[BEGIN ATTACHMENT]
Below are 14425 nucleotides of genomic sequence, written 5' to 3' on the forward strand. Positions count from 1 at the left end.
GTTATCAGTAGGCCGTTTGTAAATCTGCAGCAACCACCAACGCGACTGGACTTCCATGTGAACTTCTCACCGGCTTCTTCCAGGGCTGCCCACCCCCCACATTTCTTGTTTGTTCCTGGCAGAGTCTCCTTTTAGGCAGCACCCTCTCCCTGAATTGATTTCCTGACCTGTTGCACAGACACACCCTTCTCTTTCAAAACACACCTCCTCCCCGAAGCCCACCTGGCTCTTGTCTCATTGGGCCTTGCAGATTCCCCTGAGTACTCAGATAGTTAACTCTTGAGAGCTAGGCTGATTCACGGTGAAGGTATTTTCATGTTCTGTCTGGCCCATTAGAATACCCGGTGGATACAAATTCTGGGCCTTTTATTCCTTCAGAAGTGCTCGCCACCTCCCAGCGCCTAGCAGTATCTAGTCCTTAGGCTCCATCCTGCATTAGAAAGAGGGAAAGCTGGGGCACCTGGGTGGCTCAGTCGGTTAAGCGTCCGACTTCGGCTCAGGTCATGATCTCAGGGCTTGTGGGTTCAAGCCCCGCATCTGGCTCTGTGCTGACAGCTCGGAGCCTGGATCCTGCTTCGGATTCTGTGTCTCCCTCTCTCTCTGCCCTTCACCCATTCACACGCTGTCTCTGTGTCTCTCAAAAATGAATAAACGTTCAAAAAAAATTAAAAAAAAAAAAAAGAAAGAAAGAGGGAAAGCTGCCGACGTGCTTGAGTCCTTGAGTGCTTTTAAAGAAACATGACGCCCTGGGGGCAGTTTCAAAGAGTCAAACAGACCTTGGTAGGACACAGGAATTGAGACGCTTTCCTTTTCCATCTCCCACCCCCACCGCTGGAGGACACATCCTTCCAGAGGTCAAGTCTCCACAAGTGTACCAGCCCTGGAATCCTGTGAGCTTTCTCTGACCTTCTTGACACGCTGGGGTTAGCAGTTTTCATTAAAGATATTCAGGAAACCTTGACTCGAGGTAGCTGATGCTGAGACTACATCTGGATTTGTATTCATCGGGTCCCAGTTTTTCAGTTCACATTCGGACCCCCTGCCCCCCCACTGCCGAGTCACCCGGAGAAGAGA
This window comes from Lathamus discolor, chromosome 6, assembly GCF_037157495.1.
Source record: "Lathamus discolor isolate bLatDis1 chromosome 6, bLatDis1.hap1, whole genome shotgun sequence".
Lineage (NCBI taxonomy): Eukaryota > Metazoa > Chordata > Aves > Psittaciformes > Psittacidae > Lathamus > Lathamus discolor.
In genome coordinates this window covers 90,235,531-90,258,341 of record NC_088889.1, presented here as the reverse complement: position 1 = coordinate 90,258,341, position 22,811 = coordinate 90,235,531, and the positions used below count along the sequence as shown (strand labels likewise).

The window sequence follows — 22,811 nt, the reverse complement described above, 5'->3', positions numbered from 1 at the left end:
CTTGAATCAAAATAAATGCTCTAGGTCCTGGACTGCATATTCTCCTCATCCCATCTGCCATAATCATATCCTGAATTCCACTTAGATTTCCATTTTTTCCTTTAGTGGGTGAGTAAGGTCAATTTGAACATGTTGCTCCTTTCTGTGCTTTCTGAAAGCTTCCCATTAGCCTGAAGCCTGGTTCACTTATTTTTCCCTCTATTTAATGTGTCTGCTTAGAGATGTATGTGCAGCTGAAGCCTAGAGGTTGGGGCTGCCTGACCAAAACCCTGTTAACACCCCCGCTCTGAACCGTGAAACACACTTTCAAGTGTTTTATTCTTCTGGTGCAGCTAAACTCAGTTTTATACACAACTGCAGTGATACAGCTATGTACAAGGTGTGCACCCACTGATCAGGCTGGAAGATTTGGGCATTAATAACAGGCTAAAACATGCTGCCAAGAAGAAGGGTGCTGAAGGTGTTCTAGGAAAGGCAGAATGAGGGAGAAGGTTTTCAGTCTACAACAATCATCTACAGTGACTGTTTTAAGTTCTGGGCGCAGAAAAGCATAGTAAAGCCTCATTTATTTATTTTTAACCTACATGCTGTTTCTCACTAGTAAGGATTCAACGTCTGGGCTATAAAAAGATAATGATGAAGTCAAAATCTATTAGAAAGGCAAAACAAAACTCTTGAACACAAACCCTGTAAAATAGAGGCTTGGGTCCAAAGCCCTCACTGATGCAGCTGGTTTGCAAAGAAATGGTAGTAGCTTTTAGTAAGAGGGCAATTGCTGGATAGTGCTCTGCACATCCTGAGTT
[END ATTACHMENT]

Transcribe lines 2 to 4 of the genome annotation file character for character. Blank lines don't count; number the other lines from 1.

GTTATCAGTAGGCCGTTTGTAAATCTGCAGCAACCACCAACGCGACTGGACTTCCATGTGAACTTCTCACCGGCTTCTTCCAGGGCTGCCCACCCCCCACATTTCTTGTTTGTTCCTGGCAGAGTCTCCTTTTAGGCAGCACCCTCTCCCTGAATTGATTTCCTGACCTGTTGCACAGACACACCCTTCTCTTTCAAAACACACCTCCTCCCCGAAGCCCACCTGGCTCTTGTCTCATTGGGCCTTGCAGATTCCCCTGAGTACTCAGATAGTTAACTCTTGAGAGCTAGGCTGATTCACGGTGAAGGTATTTTCATGTTCTGTCTGGCCCATTAGAATACCCGGTGGATACAAATTCTGGGCCTTTTATTCCTTCAGAAGTGCTCGCCACCTCCCAGCGCCTAGCAGTATCTAGTCCTTAGGCTCCATCCTGCATTAGAAAGAGGGAAAGCTGGGGCACCTGGGTGGCTCAGTCGGTTAAGCGTCCGACTTCGGCTCAGGTCATGATCTCAGGGCTTGTGGGTTCAAGCCCCGCATCTGGCTCTGTGCTGACAGCTCGGAGCCTGGATCCTGCTTCGGATTCTGTGTCTCCCTCTCTCTCTGCCCTTCACCCATTCACACGCTGTCTCTGTGTCTCTCAAAAATGAATAAACGTTCAAAAAAAATTAAAAAAAAAAAAAAGAAAGAAAGAGGGAAAGCTGCCGACGTGCTTGAGTCCTTGAGTGCTTTTAAAGAAACATGACGCCCTGGGGGCAGTTTCAAAGAGTCAAACAGACCTTGGTAGGACACAGGAATTGAGACGCTTTCCTTTTCCATCTCCCACCCCCACCGCTGGAGGACACATCCTTCCAGAGGTCAAGTCTCCACAAGTGTACCAGCCCTGGAATCCTGTGAGCTTTCTCTGACCTTCTTGACACGCTGGGGTTAGCAGTTTTCATTAAAGATATTCAGGAAACCTTGACTCGAGGTAGCTGATGCTGAGACTACATCTGGATTTGTATTCATCGGGTCCCAGTTTTTCAGTTCACATTCGGACCCCCTGCCCCCCCACTGCCGAGTCACCCGGAGAAGAGA
This window comes from Lathamus discolor, chromosome 6, assembly GCF_037157495.1.
Source record: "Lathamus discolor isolate bLatDis1 chromosome 6, bLatDis1.hap1, whole genome shotgun sequence".